CAROL’S SUMMARY: To be ready for the challenges of the global world, students need to have highly developed critical and creative thinking skills, problem-solving and decision-making to name a few. The trouble is, the standardized testing pattern rarely promotes critical and creative thinking.
How can you as a parent promote critical and creative thinking skills at
* Ask questions of your child. Question-asking is one of the most prized
skills and helps you as a parent to be a coach for your child as they grow
older and need more complex thinking skills at their disposal.
* Do creative and different things together as a family. Spend time asking your
kids what they would do in the world if they could do anything–get them to
think big. Whatever they share, ask them to come up with small steps that could move them closer to their big dream. As much as possible, spend time at home imagining, creating and sharing your vision.
* Ask what else. If your child suffers a disappointment or a setback, ask what other good can come from that door closing. What will this setback
do to provide a stepping stone to a new experience?
The more you demonstrate thoughtful, probing and interesting behaviors with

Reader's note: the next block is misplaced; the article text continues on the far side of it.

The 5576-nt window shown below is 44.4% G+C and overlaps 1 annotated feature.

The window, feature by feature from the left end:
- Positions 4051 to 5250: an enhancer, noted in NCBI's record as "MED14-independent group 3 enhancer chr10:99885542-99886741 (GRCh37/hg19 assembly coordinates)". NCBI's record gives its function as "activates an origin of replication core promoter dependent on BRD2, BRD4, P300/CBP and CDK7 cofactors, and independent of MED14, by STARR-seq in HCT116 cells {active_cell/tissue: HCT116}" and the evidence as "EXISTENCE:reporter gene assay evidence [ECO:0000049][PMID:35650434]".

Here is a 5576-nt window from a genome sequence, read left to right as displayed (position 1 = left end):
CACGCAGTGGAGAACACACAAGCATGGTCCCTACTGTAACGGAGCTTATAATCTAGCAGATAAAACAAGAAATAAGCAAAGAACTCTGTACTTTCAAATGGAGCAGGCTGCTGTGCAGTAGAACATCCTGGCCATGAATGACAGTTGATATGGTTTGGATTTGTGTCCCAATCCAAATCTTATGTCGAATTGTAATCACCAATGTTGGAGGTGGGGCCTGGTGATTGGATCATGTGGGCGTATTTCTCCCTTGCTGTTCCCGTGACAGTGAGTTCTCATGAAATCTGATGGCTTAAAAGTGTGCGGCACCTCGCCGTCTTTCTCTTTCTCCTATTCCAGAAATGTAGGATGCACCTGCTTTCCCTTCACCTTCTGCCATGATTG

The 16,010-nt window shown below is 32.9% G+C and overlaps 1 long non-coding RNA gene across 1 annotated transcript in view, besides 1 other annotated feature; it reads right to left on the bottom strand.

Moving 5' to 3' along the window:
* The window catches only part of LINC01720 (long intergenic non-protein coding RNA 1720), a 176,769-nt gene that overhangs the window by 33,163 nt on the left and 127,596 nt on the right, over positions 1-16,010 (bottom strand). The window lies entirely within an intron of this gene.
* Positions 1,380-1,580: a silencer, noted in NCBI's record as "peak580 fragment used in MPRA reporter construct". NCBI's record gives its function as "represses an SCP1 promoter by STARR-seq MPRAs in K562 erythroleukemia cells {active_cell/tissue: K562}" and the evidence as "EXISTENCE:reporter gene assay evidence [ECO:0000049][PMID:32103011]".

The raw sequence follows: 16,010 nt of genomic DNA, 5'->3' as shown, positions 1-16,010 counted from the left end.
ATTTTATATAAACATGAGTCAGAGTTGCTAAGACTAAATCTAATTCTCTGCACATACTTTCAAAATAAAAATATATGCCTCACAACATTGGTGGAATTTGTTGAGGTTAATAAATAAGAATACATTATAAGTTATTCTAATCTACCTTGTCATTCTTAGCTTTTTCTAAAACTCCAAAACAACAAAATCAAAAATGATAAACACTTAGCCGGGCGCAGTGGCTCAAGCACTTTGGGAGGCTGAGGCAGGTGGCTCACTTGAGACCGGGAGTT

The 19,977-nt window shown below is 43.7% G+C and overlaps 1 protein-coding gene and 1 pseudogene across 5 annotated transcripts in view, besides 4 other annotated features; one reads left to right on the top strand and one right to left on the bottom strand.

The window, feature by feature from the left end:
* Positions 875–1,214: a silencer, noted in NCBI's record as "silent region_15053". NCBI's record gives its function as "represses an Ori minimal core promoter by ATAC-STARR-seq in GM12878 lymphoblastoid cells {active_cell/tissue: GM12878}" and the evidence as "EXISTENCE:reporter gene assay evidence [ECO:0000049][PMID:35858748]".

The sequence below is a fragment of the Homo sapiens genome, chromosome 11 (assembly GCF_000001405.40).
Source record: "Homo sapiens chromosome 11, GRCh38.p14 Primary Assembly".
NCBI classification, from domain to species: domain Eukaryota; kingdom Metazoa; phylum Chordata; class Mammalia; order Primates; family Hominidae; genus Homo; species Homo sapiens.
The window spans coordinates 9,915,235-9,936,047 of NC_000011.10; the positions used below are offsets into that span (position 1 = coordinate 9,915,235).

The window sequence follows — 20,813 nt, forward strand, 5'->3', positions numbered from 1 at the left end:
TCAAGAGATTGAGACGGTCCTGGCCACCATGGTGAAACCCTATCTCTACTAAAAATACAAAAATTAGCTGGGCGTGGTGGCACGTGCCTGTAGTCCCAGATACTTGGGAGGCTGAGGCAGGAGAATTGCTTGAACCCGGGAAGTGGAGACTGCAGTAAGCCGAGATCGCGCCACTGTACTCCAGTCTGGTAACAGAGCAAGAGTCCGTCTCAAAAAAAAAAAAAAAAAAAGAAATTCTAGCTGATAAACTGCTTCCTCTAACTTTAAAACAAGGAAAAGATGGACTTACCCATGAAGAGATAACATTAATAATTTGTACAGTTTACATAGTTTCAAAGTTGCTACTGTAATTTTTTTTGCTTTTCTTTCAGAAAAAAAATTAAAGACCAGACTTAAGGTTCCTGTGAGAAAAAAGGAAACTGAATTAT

your child, the more they will see critical and creative thinking first-hand
By ROB JENKINS
During a recent meeting of a committee charged with reviewing my state’s higher-education core curriculum, a committee member asked, “Do students really need two math courses?”
In a word, yes.
Admittedly, as an undergraduate English major, I may have asked the same question myself a time or two. And certainly it’s true that, in the nearly three decades since I sweated through pre-calculus, I’ve never once had to factor an equation — nor, frankly, do I remember how. (Just ask my teenagers, who’ve occasionally been misguided enough to ask me for help with their algebra homework.)
To view this entire article you must subscribe to www.chronicle.com